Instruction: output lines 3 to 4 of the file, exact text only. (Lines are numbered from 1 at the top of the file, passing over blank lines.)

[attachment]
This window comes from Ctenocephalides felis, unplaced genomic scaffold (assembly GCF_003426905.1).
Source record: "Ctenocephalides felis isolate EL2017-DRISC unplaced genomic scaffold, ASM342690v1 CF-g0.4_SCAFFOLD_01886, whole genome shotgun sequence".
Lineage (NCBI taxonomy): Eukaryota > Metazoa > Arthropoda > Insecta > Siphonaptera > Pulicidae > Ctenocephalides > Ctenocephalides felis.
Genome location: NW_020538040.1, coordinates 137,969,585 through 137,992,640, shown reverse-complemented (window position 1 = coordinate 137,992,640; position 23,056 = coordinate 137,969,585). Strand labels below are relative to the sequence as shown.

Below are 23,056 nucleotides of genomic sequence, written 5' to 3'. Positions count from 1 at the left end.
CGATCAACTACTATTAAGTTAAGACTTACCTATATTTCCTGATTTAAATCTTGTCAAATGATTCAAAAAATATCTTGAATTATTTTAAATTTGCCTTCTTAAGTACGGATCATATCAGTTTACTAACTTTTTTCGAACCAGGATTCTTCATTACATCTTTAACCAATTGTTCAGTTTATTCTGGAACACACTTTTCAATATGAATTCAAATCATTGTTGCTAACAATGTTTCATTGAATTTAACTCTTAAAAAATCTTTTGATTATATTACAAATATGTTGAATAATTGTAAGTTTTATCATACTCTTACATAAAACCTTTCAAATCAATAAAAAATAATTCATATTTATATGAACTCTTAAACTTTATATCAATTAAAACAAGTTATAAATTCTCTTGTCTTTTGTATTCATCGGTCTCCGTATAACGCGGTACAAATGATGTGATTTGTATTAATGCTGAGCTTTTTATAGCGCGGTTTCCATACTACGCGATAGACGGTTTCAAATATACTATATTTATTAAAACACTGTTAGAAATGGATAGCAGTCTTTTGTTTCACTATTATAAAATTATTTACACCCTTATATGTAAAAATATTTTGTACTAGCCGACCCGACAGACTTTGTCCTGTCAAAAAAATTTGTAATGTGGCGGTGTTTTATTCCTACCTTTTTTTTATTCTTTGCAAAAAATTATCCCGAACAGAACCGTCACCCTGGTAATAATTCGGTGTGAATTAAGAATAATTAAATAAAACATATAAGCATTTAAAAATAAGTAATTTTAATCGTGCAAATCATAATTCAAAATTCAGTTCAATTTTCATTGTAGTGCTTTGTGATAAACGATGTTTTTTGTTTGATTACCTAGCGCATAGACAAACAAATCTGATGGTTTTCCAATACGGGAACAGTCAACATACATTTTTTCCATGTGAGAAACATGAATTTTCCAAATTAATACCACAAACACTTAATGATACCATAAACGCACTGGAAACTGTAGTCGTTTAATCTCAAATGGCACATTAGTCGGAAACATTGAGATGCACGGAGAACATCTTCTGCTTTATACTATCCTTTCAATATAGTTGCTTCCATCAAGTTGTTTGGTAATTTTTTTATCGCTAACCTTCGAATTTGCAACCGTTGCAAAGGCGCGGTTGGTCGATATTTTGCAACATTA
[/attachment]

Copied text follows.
Lineage (NCBI taxonomy): Eukaryota > Metazoa > Arthropoda > Insecta > Siphonaptera > Pulicidae > Ctenocephalides > Ctenocephalides felis.
Genome location: NW_020538040.1, coordinates 137,969,585 through 137,992,640, shown reverse-complemented (window position 1 = coordinate 137,992,640; position 23,056 = coordinate 137,969,585). Strand labels below are relative to the sequence as shown.